LivingCoronavirus: this is how the infection spread to the...

Coronavirus: this is how the infection spread to the rest of the world

Using the same techniques used to map the movements of prehistoric human populations through the analysis of DNA mutations, a team of scientists from various institutions in the United Kingdom and Germany has reconstructed the first movements of the SARS-CoV infection. 2 from its epicenter in the Chinese city of Wuhan to the rest of the world. The result, a kind of snapshot of the origins of the pandemic, has been published in the journal Proceedings of the National Academy of Sciences (PNAS).

The scientists used the first 160 complete genomes of the virus that were sequenced from human patients to reproduce part of the initial spread of the new coronavirus through its mutations. Specifically, the genome data was collected from people around the world between December 24, 2019 and March 4, 2020. The results revealed three different variants of the virus, which would actually be groups made up of closely related lineages. and which they named ‘A’, ‘B’ and ‘C’.

One of the first surprises found was that the type of coronavirus most similar to that discovered in bats and pangolins (type ‘A’), was present in Wuhan, but it was not the most abundant. This variant has been identified in Chinese patients and in Americans residing in Wuhan. Additionally, mutated versions of ‘A’ were found in other patients from the US and Australia.

The ‘B’ variant would have been the most prevalent in East Asia , but it did not go much further, which according to the researchers could be due to two reasons: one would be a phenomenon that in evolution is known as the ‘founder effect’. This is a genetic bottleneck that occurs when a new type of virus establishes itself from a small isolated group of infections.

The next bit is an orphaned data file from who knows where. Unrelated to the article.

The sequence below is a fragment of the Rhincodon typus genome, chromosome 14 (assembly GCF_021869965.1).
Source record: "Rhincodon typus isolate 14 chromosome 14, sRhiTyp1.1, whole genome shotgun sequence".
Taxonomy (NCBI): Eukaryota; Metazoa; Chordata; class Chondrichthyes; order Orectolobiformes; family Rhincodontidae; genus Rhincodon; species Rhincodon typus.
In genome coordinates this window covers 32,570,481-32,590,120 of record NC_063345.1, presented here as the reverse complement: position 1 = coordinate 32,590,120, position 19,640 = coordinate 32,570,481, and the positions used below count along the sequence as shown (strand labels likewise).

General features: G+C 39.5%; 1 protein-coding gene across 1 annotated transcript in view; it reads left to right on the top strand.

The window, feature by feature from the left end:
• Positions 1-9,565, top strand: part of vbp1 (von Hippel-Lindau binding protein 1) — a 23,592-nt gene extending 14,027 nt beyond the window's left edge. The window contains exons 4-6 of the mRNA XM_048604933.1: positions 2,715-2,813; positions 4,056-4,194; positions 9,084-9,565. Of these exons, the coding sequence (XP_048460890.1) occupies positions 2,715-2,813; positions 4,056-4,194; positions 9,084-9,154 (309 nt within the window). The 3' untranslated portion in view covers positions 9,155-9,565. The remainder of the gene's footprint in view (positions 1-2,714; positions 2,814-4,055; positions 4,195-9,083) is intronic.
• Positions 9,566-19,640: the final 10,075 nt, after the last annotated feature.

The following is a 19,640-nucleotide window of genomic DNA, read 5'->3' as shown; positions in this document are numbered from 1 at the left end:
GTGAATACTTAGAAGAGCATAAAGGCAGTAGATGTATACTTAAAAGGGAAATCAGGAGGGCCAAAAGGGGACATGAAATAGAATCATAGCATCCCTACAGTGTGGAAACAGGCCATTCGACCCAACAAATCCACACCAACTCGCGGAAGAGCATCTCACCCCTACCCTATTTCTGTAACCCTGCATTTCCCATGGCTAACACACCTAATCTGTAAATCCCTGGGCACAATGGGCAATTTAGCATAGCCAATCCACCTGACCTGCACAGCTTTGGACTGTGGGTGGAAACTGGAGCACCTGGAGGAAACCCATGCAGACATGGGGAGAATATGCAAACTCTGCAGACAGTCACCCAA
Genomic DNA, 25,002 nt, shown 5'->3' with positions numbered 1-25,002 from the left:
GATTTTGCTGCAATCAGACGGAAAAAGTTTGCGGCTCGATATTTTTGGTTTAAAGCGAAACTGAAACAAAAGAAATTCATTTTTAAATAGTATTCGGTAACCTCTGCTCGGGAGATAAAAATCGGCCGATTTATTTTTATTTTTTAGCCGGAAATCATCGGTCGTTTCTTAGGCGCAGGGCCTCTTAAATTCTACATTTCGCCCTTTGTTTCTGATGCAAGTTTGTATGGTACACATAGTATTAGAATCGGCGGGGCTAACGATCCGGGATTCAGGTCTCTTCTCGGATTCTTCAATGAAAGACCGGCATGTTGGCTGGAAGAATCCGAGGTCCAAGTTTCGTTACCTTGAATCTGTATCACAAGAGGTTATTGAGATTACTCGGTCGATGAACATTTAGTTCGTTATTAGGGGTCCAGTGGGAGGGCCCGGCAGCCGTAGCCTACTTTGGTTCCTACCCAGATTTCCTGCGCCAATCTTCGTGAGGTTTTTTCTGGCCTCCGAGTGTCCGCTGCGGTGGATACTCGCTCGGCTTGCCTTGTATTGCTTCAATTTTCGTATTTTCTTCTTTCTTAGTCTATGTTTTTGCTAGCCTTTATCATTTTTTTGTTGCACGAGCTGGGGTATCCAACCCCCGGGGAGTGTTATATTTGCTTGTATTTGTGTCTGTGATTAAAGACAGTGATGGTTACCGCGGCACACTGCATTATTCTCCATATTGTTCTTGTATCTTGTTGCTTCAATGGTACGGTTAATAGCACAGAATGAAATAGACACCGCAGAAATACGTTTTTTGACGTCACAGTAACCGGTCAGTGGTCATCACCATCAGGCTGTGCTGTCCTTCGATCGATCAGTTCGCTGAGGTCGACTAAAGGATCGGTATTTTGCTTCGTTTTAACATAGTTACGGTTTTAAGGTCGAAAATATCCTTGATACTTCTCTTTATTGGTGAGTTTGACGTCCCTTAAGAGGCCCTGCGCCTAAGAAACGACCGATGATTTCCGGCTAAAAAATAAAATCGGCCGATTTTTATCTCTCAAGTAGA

Another explanation that, according to the authors, would be worth considering, refers to the development of some type of resistance against this variant of the infection outside of East Asia. “It seems that, in this early phase, we see a slower mutation rate in East Asia than elsewhere,” explains Peter Forster, a researcher at the University of Cambridge and lead author of the work. “The type ‘B’ virus could adapt immunologically or environmentally to a large part of the East Asian population, but it may have to mutate to overcome that resistance outside of that region,” he argues.

The European variant

The coronavirus called ‘type C’ would have been the most abundant in Europe, at least at the beginning of the infection, and this variant was isolated in the first cases detected in France, Italy, Sweden and England. It has also been found in patients from Singapore, China, Hong Kong and South Korea, but not in the sample from mainland China.

The researchers highlight that these phylogenetic analysis techniques can be useful in tracing possible routes of infection and applied to the latest coronavirus genome sequencing to help predict future hot spots where the infection could flare up again to adequately contain it.

It should also be taken into account that this analysis was done with data obtained just at the beginning of the outbreak of COVID-19. “The viral network that we have detailed in the article is just a snapshot of the early stages of the epidemic, before all the evolutionary changes suffered by the virus were obscured by the large number of mutations,” explains Forster. ” It’s like catching a supernova right at the beginning of the explosion, ” he concludes.

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